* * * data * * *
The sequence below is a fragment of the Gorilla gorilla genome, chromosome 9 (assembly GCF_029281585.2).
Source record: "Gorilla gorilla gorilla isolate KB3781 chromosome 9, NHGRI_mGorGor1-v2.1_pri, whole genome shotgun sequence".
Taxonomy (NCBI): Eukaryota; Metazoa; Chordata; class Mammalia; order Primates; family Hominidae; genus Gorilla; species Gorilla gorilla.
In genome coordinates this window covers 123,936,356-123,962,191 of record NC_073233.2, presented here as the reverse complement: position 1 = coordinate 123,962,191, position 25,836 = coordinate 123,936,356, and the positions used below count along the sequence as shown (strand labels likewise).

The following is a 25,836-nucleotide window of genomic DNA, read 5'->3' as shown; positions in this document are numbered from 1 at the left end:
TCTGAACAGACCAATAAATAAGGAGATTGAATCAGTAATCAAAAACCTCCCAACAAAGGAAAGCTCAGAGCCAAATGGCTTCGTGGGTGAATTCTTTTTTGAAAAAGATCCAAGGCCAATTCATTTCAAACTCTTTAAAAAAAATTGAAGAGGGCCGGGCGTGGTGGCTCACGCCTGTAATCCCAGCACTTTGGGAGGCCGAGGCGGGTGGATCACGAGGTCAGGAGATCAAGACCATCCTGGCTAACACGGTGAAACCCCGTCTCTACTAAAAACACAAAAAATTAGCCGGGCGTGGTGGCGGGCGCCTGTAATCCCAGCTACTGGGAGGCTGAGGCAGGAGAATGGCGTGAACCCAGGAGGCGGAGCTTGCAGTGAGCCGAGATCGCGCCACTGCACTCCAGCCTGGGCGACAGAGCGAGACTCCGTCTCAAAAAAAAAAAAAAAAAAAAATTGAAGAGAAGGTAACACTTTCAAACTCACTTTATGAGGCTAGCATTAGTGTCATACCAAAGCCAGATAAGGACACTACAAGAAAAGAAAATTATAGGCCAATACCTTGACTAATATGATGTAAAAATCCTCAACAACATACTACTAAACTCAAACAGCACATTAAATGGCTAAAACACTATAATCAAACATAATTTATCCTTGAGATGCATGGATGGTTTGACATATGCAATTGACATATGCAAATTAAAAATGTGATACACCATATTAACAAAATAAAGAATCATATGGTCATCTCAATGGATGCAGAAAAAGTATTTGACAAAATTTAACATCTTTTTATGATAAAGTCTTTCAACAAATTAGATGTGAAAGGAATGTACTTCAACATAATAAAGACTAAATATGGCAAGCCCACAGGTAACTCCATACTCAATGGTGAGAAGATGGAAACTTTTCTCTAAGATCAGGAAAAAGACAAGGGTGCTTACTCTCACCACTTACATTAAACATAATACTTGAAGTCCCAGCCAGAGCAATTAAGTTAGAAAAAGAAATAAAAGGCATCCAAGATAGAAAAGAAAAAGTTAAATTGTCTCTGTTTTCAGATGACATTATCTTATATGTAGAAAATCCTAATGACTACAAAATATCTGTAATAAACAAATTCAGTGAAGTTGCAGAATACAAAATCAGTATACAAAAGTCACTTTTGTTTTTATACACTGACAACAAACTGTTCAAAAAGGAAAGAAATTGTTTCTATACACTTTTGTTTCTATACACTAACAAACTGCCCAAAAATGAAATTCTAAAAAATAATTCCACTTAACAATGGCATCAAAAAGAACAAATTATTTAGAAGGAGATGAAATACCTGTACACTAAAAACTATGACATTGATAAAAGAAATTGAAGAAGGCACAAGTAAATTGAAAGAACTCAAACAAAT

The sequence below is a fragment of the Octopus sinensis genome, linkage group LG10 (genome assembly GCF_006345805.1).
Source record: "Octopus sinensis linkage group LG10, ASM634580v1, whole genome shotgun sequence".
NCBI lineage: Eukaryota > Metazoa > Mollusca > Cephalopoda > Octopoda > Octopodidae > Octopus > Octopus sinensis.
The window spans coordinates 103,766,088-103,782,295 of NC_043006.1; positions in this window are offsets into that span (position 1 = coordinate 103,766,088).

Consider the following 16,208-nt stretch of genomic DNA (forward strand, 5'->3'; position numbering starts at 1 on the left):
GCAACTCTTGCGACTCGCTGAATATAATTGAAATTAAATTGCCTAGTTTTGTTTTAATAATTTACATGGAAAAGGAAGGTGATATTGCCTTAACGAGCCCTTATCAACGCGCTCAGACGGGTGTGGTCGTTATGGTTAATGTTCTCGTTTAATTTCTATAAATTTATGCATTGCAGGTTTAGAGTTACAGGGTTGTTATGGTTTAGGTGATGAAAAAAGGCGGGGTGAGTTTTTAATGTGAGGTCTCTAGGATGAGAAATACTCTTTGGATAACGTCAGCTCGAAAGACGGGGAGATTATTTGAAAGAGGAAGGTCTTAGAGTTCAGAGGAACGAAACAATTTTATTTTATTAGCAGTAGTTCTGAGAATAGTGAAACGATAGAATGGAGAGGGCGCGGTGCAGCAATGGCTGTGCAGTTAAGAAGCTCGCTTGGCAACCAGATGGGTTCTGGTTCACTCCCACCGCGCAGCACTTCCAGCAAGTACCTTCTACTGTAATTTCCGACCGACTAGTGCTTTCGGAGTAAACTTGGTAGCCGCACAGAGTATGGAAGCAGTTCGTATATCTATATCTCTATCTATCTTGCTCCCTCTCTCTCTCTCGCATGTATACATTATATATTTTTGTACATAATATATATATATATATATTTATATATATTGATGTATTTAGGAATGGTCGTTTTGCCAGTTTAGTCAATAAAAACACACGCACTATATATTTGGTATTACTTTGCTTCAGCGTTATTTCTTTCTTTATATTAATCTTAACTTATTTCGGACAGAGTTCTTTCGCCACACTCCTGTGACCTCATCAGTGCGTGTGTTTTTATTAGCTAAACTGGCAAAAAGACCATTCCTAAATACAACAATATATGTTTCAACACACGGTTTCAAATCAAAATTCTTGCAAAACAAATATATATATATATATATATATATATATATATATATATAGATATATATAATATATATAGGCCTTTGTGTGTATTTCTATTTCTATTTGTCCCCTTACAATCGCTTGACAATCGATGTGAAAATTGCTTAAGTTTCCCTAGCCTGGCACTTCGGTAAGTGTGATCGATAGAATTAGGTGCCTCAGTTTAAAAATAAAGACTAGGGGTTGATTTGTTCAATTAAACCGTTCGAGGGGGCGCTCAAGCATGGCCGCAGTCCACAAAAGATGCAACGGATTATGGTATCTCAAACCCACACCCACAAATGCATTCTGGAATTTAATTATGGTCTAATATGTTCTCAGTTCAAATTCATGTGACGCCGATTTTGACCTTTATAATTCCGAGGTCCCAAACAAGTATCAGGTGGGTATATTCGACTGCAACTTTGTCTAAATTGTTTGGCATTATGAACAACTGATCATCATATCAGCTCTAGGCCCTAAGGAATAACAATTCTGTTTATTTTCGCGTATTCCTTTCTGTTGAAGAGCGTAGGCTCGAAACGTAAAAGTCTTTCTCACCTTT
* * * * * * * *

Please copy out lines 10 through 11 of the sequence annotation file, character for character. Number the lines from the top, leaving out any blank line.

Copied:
The window spans coordinates 103,766,088-103,782,295 of NC_043006.1; positions in this window are offsets into that span (position 1 = coordinate 103,766,088).

Consider the following 16,208-nt stretch of genomic DNA (forward strand, 5'->3'; position numbering starts at 1 on the left):